Historically, banking has been among the most resistant industries to embrace digital transformation, but technology-savvy customers increasingly want to interact with banks on their own terms. Calling in and waiting in teller lines have become a thing of the past. Banks have shifted focus to their online and mobile banking services.
The benefits of bank bots
How can chatbots improve the banking experience? For starters, customer service used to be limited to business hours. Chatbots have emerged to fill the gap between human support, becoming an extension of a company’s website or mobile app. Banks can use chatbots to better understand their customers and increase efficiency by cutting down on the number of basic inquiries, freeing up support agents to solve more complex inquiries.
How do chatbots do this? Through natural language processing. A customer asks a question, and the bot processes the request to deliver the most relevant information based on the intent assigned. Bot trainers analyze conversation data to improve the accuracy of the chatbot responses.
New bots on the block
As chatbots become more capable and user-friendly, both large banks and financial startups alike are running to implement chatbot solutions.
JPMorgan Chase & Co. recently partnered with Amazon to build a “skill” that allows its clients to get stock information from Alexa. According to Bloomberg, Alexa can now send analysts’ reports and answer any Wall Street-related questions. Chase is currently testing additional features, such as providing prices on bonds, to roll out in the future.
Credit Karma recently acquired Penny, a chatbot app developer focused on making personal finance more accessible. Credit Karma plans to integrate Penny’s conversational tech into its existing products and services. Credit Karma can use chatbots to do more than check balances and credit scores; it can leverage bots to pitch its users on loan products.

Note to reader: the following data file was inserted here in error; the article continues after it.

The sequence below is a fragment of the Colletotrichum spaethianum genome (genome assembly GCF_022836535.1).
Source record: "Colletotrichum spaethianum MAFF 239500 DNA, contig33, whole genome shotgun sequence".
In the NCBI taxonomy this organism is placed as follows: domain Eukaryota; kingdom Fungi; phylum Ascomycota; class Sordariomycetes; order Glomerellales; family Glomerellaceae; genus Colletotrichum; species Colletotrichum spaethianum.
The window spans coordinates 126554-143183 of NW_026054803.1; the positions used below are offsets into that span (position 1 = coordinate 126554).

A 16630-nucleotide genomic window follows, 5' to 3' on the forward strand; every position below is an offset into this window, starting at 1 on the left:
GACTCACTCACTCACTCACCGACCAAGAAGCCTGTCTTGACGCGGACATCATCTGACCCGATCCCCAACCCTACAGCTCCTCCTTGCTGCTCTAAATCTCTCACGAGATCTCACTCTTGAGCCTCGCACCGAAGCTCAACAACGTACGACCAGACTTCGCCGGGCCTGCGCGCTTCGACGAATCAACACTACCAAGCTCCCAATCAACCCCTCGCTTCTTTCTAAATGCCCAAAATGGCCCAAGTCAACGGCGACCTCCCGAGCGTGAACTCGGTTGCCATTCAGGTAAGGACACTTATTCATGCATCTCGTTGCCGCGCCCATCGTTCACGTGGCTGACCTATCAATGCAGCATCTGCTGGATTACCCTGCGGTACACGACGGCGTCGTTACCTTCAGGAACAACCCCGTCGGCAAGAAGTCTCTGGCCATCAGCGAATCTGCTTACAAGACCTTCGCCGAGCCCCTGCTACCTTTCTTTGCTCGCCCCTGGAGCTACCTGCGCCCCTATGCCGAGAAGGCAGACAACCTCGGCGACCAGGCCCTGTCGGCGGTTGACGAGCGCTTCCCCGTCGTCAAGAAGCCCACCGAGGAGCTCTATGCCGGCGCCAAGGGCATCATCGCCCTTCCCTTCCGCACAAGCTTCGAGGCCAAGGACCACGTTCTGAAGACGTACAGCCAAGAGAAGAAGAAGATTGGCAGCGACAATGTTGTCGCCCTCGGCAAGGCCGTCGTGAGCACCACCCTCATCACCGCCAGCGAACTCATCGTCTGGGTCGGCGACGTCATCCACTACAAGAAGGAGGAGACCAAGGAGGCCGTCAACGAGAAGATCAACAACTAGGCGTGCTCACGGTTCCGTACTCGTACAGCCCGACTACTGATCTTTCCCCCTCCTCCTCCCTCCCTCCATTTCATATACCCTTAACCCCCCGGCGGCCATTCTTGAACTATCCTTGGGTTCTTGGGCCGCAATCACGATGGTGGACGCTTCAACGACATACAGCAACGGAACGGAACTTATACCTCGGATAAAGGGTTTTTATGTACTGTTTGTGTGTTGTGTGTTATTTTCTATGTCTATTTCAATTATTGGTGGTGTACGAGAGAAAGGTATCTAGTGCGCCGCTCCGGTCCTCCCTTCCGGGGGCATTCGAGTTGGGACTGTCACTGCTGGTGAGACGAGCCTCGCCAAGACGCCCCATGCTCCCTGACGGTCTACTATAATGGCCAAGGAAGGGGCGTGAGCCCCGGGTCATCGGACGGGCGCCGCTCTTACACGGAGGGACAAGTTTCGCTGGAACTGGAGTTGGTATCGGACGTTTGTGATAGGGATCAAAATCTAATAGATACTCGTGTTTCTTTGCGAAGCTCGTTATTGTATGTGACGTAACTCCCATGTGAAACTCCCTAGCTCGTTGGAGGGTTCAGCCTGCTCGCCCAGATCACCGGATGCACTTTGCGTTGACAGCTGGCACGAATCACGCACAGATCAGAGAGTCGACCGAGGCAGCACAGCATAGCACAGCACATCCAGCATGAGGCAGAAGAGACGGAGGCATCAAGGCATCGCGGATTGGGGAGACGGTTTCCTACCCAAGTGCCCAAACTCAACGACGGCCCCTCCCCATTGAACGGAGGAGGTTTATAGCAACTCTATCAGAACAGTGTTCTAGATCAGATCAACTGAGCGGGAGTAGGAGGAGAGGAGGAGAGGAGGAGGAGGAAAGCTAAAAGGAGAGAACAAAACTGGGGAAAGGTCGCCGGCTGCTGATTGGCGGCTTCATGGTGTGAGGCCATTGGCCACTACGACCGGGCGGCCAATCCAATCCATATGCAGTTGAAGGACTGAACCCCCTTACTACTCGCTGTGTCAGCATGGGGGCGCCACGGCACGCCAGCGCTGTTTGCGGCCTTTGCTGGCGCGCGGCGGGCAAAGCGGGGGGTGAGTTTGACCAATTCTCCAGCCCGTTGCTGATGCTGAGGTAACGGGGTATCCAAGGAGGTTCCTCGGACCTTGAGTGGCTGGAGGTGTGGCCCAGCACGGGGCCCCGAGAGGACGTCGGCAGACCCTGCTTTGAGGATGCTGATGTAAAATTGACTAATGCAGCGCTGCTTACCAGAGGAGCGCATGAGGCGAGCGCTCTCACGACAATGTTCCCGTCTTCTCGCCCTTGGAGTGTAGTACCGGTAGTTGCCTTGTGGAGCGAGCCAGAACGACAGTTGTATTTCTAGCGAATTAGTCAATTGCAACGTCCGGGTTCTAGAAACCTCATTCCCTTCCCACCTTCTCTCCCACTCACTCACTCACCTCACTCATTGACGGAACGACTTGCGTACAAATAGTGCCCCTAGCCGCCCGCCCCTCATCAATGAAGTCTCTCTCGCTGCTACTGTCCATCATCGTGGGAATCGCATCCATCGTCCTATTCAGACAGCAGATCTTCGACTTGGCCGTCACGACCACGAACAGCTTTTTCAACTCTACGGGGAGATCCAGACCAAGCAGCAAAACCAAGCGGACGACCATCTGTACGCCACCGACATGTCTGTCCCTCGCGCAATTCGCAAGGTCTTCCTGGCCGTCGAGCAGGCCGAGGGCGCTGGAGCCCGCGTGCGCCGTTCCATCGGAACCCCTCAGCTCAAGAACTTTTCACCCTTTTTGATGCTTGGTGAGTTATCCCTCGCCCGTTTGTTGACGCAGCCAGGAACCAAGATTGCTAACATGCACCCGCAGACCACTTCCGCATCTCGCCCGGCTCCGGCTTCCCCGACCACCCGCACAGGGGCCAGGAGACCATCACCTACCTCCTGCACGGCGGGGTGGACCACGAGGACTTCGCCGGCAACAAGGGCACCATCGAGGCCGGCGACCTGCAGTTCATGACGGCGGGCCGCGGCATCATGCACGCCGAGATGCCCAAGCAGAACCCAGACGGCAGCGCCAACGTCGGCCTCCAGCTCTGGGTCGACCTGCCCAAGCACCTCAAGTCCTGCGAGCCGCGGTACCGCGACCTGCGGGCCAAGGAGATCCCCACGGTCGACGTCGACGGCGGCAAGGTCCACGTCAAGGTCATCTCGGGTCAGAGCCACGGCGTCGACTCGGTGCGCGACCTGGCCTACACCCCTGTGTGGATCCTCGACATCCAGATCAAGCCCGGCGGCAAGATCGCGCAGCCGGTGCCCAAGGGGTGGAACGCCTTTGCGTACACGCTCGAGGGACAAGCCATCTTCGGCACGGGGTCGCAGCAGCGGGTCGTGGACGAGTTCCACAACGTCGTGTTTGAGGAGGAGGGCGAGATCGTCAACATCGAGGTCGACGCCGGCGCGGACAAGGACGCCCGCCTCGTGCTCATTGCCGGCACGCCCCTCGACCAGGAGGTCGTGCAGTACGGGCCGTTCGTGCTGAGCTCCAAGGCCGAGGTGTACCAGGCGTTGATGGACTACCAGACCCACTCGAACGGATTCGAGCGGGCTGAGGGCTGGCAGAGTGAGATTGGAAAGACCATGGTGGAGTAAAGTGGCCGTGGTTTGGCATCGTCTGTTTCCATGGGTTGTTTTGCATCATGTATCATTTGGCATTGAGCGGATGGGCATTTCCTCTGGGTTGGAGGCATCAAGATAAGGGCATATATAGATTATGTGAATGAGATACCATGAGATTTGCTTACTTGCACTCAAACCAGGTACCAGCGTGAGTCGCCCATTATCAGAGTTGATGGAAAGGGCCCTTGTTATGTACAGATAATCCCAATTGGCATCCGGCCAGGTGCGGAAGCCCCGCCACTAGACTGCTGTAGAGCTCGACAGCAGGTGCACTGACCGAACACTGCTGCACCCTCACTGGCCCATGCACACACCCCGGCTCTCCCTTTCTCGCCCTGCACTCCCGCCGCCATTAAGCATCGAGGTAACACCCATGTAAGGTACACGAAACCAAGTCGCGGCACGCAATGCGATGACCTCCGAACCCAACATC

Credit Karma’s vice president of product management, Anish Acharya, shares a unique perspective on what bots can offer. “A lot of Americans are struggling with their finances. It’s not always the happiest message.” A chatbot can soften that message with a back-and-forth exchange. Acharya says the model can help break down complexities, which is particularly important for a company that doesn’t have branches or financial advisers to call.
We’ve also partnered with AWS to create the next generation of digital for financial services. Wizeline executives Trenton Truitt and Vidal Gonzalez recently unveiled our bot team’s latest Alexa skill, WizeBank, to an audience of more than forty CIOs from various Mexican financial institutions.
The demo focused on three key features of banking:
- General inquiries ― checking a balance, setting up a travel alert, looking up investment history
- Customer service ― to report a lost or stolen wallet, and check for fraud
- Concierge ― includes VIP features which banks could implement for premier customers
So what’s next? David Hudson, global head of markets execution for Chase says that the next step is enabling institutional clients to act on the information they’re getting. According to Hudson, Wall Street traders could routinely use Alexa to execute trades in the very near future. But banks need to do more work on client authentication and other security measures to prevent errant trades before that happens.
At Wizeline, we explore how automation of financial services can improve your customer experience, while also looking ahead to innovate for clients’ top priorities. Our security team is Tan integral part of the process, consulting with yours to ensure compliance. Want to learn more or see our WizeBank in action? Request a demo.